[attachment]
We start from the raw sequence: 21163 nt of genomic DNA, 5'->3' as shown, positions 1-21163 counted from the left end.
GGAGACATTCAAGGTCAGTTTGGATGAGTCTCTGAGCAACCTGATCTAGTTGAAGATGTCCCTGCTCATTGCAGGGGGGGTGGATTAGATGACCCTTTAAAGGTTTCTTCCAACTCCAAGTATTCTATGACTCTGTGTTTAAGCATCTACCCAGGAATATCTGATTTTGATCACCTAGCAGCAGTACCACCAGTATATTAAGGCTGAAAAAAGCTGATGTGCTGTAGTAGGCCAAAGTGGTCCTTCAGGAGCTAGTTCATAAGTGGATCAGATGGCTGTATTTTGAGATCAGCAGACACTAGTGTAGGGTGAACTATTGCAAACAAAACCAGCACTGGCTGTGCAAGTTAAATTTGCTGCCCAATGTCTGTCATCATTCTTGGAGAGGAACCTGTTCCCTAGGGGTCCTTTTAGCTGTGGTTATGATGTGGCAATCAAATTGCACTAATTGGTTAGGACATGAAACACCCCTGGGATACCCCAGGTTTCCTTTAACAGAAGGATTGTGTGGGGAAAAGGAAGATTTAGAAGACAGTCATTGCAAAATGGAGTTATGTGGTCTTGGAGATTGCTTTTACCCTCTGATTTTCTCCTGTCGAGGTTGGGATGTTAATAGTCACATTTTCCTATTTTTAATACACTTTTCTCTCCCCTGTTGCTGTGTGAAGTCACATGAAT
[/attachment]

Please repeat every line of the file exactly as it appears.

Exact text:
We start from the raw sequence: 21163 nt of genomic DNA, 5'->3' as shown, positions 1-21163 counted from the left end.
GGAGACATTCAAGGTCAGTTTGGATGAGTCTCTGAGCAACCTGATCTAGTTGAAGATGTCCCTGCTCATTGCAGGGGGGGTGGATTAGATGACCCTTTAAAGGTTTCTTCCAACTCCAAGTATTCTATGACTCTGTGTTTAAGCATCTACCCAGGAATATCTGATTTTGATCACCTAGCAGCAGTACCACCAGTATATTAAGGCTGAAAAAAGCTGATGTGCTGTAGTAGGCCAAAGTGGTCCTTCAGGAGCTAGTTCATAAGTGGATCAGATGGCTGTATTTTGAGATCAGCAGACACTAGTGTAGGGTGAACTATTGCAAACAAAACCAGCACTGGCTGTGCAAGTTAAATTTGCTGCCCAATGTCTGTCATCATTCTTGGAGAGGAACCTGTTCCCTAGGGGTCCTTTTAGCTGTGGTTATGATGTGGCAATCAAATTGCACTAATTGGTTAGGACATGAAACACCCCTGGGATACCCCAGGTTTCCTTTAACAGAAGGATTGTGTGGGGAAAAGGAAGATTTAGAAGACAGTCATTGCAAAATGGAGTTATGTGGTCTTGGAGATTGCTTTTACCCTCTGATTTTCTCCTGTCGAGGTTGGGATGTTAATAGTCACATTTTCCTATTTTTAATACACTTTTCTCTCCCCTGTTGCTGTGTGAAGTCACATGAAT